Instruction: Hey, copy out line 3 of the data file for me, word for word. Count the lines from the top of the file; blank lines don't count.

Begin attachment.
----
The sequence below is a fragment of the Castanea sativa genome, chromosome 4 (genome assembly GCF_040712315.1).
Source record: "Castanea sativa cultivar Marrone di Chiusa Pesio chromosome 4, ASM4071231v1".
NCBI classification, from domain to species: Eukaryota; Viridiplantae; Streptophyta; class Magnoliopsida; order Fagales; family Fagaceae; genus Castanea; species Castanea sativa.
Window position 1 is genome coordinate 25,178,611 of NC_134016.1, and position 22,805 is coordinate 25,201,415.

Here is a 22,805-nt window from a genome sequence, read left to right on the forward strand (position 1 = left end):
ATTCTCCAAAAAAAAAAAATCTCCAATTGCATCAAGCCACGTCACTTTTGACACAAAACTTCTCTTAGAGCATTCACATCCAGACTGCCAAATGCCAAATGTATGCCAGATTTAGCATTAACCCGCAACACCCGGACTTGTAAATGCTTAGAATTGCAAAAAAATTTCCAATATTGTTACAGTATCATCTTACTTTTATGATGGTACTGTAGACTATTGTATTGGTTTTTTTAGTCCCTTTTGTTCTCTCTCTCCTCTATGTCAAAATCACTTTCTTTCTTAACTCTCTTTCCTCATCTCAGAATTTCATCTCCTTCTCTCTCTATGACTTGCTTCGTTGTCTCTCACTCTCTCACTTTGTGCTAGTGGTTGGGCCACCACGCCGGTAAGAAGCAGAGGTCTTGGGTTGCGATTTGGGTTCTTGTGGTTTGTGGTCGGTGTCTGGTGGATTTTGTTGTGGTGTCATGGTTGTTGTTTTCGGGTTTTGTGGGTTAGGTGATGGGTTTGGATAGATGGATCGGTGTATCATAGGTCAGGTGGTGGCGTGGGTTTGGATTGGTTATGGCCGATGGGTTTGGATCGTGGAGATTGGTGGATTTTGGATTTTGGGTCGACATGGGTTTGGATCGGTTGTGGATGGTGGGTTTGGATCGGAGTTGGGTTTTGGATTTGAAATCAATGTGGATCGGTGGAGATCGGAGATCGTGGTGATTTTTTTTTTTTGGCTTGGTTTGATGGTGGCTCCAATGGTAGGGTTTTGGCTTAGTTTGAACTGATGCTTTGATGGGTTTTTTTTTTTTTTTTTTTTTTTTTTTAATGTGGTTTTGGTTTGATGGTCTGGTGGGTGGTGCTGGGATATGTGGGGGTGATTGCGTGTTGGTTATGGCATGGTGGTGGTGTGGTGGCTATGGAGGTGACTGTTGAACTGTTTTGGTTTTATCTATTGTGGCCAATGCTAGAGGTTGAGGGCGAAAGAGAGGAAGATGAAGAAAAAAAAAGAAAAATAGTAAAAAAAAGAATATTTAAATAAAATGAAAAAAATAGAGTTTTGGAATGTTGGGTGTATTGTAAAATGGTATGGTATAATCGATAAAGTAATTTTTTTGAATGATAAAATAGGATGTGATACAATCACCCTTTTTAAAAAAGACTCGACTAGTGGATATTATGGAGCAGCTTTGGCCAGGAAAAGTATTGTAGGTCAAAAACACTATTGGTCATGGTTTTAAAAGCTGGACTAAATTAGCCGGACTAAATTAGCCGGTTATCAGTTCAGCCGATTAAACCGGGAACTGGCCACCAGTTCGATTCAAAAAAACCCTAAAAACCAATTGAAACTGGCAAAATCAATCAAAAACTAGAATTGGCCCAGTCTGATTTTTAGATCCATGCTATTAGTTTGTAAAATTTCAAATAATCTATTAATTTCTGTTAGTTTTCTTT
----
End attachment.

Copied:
NCBI classification, from domain to species: Eukaryota; Viridiplantae; Streptophyta; class Magnoliopsida; order Fagales; family Fagaceae; genus Castanea; species Castanea sativa.